Biography of Balakirev Milij Alexeievitch (1837-1910)

Composer, conductor and pianist Russian. From 1855 he/she settled in Petersburgo, where he/she was a disciple of Glinka. In his work are influenced by Chopin, Schumann, Berlioz and Liszt. It was he/she who spread both in Russia and abroad the works of Glinka, and between 1866 and 1867, directed in Prague his operas the life for the Tsar and Russlan and Ludmila. Exerted a great influence on the evolution of Russian music to gather around him young Cui, Moussorgski, Rimsky-Korsakov and Borodin, forming all the so-called "group of five", whose aesthetic goal was to create a specifically Russian music from folklore. In 1862 was one of the founders in Petersburgo of a free school of music and, between 1867 and 1868, directed the symphonic concerts of the imperial Chapel.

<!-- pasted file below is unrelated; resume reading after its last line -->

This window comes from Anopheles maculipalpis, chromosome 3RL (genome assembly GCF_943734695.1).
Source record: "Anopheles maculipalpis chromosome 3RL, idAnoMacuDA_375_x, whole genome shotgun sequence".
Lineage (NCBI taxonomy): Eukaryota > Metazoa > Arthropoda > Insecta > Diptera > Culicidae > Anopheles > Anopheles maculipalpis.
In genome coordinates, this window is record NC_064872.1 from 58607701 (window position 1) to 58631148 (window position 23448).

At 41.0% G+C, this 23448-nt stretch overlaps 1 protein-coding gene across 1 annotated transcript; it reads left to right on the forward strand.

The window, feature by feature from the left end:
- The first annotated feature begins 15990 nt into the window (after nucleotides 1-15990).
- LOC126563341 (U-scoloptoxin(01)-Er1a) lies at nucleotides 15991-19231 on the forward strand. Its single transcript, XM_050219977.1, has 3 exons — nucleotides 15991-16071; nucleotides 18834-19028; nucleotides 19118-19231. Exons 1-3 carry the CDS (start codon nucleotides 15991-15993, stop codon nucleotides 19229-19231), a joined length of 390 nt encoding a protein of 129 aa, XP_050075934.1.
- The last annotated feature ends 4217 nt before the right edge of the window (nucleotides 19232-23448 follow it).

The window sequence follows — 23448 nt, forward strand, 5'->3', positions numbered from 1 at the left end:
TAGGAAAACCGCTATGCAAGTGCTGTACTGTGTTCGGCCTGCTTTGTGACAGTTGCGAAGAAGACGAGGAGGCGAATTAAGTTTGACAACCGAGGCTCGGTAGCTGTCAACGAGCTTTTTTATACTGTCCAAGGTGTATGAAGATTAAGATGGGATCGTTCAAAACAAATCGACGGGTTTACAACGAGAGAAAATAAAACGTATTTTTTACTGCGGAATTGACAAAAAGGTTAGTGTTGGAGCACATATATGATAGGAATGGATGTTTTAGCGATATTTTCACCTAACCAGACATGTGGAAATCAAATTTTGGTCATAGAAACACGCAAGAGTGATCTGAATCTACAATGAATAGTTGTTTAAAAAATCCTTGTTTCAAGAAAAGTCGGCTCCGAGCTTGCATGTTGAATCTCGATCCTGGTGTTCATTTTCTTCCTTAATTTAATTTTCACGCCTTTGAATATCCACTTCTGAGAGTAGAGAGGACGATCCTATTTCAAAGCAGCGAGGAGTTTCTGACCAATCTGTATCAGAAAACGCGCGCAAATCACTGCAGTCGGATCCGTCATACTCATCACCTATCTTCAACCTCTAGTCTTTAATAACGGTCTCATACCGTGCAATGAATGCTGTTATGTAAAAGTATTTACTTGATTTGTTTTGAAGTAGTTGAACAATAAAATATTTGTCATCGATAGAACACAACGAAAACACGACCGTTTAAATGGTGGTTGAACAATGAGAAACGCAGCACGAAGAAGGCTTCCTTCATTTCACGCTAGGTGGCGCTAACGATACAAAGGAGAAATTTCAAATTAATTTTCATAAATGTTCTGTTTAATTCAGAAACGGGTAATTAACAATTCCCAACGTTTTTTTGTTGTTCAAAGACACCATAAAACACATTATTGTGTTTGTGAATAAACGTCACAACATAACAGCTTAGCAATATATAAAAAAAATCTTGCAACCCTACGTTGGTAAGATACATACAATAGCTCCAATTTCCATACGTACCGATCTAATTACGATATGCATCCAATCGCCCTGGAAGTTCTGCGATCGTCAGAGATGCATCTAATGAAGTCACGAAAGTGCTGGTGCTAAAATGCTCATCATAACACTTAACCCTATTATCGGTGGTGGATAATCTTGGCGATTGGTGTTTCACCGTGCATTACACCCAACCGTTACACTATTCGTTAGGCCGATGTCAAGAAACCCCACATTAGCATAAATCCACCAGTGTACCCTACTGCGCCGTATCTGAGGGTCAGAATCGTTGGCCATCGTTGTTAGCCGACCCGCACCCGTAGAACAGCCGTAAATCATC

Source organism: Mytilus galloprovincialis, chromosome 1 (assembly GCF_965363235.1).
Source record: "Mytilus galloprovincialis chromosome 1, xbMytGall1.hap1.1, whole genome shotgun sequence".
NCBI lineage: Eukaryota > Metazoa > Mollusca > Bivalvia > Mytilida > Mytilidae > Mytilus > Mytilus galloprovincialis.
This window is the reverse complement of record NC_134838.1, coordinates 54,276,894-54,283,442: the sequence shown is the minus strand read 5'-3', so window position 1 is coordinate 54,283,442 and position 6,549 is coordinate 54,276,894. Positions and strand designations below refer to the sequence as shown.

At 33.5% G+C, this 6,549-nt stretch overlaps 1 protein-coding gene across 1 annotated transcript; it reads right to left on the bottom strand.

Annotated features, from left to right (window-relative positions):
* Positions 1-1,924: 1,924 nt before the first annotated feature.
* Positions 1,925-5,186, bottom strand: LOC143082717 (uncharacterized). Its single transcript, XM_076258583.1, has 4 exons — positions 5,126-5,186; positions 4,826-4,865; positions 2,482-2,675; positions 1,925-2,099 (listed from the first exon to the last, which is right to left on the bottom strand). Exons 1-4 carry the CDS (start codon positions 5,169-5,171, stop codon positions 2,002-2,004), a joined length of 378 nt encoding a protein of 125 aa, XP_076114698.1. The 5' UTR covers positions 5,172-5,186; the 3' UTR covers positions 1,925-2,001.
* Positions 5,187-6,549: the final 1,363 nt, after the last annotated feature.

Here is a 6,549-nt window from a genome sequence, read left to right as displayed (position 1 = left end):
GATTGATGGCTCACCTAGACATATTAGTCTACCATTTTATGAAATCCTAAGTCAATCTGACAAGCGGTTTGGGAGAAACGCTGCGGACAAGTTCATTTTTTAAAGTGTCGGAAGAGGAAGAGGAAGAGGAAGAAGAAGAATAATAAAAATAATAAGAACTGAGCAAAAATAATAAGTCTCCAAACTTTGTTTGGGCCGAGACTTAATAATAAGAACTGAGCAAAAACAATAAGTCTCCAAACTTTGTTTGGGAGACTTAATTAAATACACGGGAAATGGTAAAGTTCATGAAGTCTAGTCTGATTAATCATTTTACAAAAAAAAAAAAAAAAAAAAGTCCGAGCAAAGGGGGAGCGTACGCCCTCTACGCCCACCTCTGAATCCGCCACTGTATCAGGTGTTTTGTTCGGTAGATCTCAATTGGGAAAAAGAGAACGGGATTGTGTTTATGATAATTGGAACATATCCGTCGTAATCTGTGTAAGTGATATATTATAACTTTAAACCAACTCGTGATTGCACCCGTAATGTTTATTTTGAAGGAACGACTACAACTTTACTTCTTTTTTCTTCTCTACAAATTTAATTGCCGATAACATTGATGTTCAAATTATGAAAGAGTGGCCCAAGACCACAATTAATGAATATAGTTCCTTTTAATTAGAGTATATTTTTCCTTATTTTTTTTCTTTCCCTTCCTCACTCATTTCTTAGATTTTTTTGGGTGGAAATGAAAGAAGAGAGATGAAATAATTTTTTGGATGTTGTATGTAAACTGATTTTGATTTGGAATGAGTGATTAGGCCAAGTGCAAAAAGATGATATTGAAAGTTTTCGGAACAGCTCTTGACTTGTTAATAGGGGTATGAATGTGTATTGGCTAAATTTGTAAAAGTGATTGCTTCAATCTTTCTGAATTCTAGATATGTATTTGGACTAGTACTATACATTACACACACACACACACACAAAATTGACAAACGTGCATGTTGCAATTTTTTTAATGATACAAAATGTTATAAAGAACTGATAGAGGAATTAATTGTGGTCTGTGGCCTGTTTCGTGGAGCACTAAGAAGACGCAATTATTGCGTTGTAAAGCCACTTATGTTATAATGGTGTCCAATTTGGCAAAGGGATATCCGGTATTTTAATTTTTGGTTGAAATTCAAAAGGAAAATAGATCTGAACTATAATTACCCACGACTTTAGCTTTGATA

Musical heir of Glinka, Balakirev was the most representative of the resurgence of Russian musical nationalism and also showed great interest in the Middle East, Spain and Slavic cultures. His orchestral compositions include Overture on a theme of Spanish March (1857), the symphonic poems in Bohemia and Tamara (1860-1882), an overture for the King Lehár (1859-1861), two symphonies, two suites (the second based on Chopin) and a piano concerto in f sharp minor. He/She also made numerous transcriptions of music by other composers for the piano. His most important works for piano are Islamey (1869), based on rhythms of dance of the Caucasus, and Sonata in b minor, begun in 1855 and completed in 1905. Like Chopin, he/she composed many Mazurkas, night waltzes and scherzos, a song of cradle and numerous short pieces. Their first songs appeared between 1855 and 1864, as goldfish song and song of Selim, and did not return to write more until 1895, among them a whisper, a shy breath and rest.